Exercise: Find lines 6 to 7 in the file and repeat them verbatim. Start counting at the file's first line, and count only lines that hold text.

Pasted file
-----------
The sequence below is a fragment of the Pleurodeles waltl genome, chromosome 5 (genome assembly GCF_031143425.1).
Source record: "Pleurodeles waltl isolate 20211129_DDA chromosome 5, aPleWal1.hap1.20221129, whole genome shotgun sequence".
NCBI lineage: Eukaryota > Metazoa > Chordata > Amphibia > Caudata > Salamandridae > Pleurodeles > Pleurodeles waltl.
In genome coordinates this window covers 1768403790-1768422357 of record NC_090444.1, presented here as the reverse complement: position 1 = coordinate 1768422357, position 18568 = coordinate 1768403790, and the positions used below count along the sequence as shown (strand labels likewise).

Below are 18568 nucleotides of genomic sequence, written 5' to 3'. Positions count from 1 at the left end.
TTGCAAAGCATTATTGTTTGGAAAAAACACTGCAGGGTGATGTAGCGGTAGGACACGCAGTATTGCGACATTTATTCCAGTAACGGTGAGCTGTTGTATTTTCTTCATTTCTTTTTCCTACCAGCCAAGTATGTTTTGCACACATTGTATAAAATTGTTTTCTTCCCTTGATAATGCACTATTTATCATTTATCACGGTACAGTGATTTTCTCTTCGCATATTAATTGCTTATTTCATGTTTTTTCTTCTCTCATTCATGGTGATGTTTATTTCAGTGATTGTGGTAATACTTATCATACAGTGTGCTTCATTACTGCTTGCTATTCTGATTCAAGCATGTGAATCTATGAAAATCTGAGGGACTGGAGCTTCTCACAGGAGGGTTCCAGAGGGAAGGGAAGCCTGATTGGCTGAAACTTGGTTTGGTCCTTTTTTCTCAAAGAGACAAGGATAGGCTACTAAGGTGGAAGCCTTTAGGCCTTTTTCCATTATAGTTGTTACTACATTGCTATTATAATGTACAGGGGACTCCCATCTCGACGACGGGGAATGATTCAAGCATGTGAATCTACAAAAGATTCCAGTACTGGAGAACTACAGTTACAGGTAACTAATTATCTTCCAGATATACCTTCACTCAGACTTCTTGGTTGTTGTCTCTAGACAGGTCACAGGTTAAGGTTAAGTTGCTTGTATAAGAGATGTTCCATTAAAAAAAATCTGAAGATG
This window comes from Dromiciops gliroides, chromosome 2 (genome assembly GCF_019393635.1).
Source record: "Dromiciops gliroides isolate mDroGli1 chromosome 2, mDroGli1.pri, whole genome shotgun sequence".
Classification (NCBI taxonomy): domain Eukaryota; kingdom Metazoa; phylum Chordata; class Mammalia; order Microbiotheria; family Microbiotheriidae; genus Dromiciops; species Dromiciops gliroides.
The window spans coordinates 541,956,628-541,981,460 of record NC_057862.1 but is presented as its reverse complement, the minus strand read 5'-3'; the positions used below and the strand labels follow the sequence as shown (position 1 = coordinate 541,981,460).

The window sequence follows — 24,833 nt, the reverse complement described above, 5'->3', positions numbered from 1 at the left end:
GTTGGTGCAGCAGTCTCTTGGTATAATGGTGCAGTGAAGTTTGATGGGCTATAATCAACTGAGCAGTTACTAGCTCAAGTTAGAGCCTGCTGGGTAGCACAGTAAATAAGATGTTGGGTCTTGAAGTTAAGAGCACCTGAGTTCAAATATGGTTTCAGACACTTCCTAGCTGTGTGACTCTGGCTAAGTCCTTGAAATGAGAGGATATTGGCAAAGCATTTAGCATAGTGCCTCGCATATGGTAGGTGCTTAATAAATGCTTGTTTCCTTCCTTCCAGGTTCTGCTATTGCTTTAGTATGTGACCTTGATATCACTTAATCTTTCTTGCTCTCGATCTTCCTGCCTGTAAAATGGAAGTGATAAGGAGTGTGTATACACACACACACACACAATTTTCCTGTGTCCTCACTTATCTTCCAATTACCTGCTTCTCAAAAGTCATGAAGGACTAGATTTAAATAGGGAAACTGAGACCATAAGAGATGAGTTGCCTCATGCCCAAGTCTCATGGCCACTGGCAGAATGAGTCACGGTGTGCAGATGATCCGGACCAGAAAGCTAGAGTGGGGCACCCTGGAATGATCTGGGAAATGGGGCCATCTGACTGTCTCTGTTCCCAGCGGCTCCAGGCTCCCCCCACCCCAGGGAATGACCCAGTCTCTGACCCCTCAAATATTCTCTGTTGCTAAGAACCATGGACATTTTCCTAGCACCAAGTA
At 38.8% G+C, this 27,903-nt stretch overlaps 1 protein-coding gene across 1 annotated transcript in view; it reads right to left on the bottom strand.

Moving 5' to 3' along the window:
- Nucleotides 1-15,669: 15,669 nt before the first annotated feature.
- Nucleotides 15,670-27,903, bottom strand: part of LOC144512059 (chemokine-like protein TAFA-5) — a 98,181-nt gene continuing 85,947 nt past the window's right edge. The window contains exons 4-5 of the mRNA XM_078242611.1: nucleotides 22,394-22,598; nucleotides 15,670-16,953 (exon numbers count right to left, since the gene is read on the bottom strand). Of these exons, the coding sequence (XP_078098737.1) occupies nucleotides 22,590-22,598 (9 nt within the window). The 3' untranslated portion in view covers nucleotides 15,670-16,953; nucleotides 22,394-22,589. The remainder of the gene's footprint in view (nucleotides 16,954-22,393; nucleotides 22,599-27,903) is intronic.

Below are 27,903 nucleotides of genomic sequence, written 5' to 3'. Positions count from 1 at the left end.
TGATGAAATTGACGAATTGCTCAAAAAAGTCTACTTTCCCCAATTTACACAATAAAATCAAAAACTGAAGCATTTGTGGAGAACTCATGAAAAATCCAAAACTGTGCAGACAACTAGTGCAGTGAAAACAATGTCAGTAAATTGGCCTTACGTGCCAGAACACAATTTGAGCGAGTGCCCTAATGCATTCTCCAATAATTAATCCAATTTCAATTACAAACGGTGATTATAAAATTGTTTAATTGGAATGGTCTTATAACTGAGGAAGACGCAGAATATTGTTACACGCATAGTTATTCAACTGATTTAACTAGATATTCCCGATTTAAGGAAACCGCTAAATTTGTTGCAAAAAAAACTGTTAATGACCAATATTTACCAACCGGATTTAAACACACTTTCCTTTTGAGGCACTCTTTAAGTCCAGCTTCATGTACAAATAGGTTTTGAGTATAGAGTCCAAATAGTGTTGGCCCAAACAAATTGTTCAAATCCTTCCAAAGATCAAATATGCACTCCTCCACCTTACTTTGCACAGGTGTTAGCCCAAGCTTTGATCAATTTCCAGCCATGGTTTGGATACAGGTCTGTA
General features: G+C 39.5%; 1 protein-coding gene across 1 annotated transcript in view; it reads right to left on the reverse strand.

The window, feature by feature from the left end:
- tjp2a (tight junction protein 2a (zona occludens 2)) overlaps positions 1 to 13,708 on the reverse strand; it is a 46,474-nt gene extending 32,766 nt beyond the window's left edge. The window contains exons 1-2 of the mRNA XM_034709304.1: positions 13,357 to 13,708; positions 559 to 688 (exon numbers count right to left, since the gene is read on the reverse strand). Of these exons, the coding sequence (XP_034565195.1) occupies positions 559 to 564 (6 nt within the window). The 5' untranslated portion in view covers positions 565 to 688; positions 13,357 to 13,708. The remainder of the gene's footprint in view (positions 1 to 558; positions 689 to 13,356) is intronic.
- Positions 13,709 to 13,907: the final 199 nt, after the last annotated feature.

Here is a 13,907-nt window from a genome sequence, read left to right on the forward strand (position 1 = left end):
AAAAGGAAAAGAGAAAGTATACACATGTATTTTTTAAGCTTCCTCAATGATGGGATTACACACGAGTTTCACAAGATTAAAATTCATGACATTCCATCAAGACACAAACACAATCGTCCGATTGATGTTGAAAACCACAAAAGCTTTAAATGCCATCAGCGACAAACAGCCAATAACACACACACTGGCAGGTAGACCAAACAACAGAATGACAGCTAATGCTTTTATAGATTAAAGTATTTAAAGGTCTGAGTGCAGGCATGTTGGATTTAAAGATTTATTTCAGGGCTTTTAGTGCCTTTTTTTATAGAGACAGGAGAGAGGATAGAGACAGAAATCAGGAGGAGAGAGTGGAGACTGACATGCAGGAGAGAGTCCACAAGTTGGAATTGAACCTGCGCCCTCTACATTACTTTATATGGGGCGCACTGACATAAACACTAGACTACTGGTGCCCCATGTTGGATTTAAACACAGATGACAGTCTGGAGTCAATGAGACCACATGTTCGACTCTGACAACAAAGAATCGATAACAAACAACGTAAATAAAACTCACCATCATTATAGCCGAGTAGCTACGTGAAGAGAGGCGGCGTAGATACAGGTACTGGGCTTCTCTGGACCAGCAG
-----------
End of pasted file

TTGCAAAGCATTATTGTTTGGAAAAAACACTGCAGGGTGATGTAGCGGTAGGACACGCAGTATTGCGACATTTATTCCAGTAACGGTGAGCTGTTGTATTTTCTTCATTTCTTTTTCCTACCAGCCAAGTATGTTTTGCACACATTGTATAAAATTGTTTTCTTCCCTTGATAATGCACTATTTATCATTTATCACGGTACAGTGATTTTCTCTTCGCATATTAATTGCTTATTTCATGTTTTTTCTTCTCTCATTCATGGTGATGTTTATTTCAGTGATTGTGGTAATACTTATCATACAGTGTGCTTCATTACTGCTTGCTATTCTGATTCAAGCATGTGAATCTATGAAAATCTGAGGGACTGGAGCTTCTCACAGGAGGGTTCCAGAGGGAAGGGAAGCCTGATTGGCTGAAACTTGGTTTGGTCCTTTTTTCTCAAAGAGACAAGGATAGGCTACTAAGGTGGAAGCCTTTAGGCCTTTTTCCATTATAGTTGTTACTACATTGCTATTATAATGTACAGGGGACTCCCATCTCGACGACGGGGAATGATTCAAGCATGTGAATCTACAAAAGATTCCAGTACTGGAGAACTACAGTTACAGGTAACTAATTATCTTCCAGATATACCTTCACTCAGACTTCTTGGTTGTTGTCTCTAGACAGGTCACAGGTTAAGGTTAAGTTGCTTGTATAAGAGATGTTCCATTAAAAAAAATCTGAAGATG
This window comes from Dromiciops gliroides, chromosome 2 (genome assembly GCF_019393635.1).